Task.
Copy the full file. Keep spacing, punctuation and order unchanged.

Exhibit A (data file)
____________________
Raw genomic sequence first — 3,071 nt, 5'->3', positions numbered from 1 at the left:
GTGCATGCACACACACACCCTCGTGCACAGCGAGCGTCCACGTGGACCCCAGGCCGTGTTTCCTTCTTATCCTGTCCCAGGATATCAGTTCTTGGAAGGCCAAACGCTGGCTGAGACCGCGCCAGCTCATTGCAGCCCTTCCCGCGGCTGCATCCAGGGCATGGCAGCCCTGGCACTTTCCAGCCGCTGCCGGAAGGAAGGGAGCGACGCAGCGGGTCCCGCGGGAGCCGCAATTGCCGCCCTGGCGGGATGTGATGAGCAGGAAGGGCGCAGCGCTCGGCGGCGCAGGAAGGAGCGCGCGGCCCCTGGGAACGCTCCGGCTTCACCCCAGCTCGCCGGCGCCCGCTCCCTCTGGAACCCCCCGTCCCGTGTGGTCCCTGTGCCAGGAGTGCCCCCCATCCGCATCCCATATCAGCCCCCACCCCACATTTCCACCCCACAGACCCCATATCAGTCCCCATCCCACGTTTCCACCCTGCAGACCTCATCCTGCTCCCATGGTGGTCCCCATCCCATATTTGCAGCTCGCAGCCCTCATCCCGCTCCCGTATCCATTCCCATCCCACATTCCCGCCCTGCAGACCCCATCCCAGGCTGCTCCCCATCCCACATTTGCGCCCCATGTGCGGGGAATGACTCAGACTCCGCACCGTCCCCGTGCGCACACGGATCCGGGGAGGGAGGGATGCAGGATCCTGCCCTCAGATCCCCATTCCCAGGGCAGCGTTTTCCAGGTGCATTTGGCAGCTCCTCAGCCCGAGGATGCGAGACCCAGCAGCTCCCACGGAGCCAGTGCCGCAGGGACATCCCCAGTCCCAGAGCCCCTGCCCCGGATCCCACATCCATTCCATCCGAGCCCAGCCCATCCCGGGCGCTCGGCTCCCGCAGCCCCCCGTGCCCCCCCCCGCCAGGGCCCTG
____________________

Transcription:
Raw genomic sequence first — 3,071 nt, 5'->3', positions numbered from 1 at the left:
GTGCATGCACACACACACCCTCGTGCACAGCGAGCGTCCACGTGGACCCCAGGCCGTGTTTCCTTCTTATCCTGTCCCAGGATATCAGTTCTTGGAAGGCCAAACGCTGGCTGAGACCGCGCCAGCTCATTGCAGCCCTTCCCGCGGCTGCATCCAGGGCATGGCAGCCCTGGCACTTTCCAGCCGCTGCCGGAAGGAAGGGAGCGACGCAGCGGGTCCCGCGGGAGCCGCAATTGCCGCCCTGGCGGGATGTGATGAGCAGGAAGGGCGCAGCGCTCGGCGGCGCAGGAAGGAGCGCGCGGCCCCTGGGAACGCTCCGGCTTCACCCCAGCTCGCCGGCGCCCGCTCCCTCTGGAACCCCCCGTCCCGTGTGGTCCCTGTGCCAGGAGTGCCCCCCATCCGCATCCCATATCAGCCCCCACCCCACATTTCCACCCCACAGACCCCATATCAGTCCCCATCCCACGTTTCCACCCTGCAGACCTCATCCTGCTCCCATGGTGGTCCCCATCCCATATTTGCAGCTCGCAGCCCTCATCCCGCTCCCGTATCCATTCCCATCCCACATTCCCGCCCTGCAGACCCCATCCCAGGCTGCTCCCCATCCCACATTTGCGCCCCATGTGCGGGGAATGACTCAGACTCCGCACCGTCCCCGTGCGCACACGGATCCGGGGAGGGAGGGATGCAGGATCCTGCCCTCAGATCCCCATTCCCAGGGCAGCGTTTTCCAGGTGCATTTGGCAGCTCCTCAGCCCGAGGATGCGAGACCCAGCAGCTCCCACGGAGCCAGTGCCGCAGGGACATCCCCAGTCCCAGAGCCCCTGCCCCGGATCCCACATCCATTCCATCCGAGCCCAGCCCATCCCGGGCGCTCGGCTCCCGCAGCCCCCCGTGCCCCCCCCCGCCAGGGCCCTG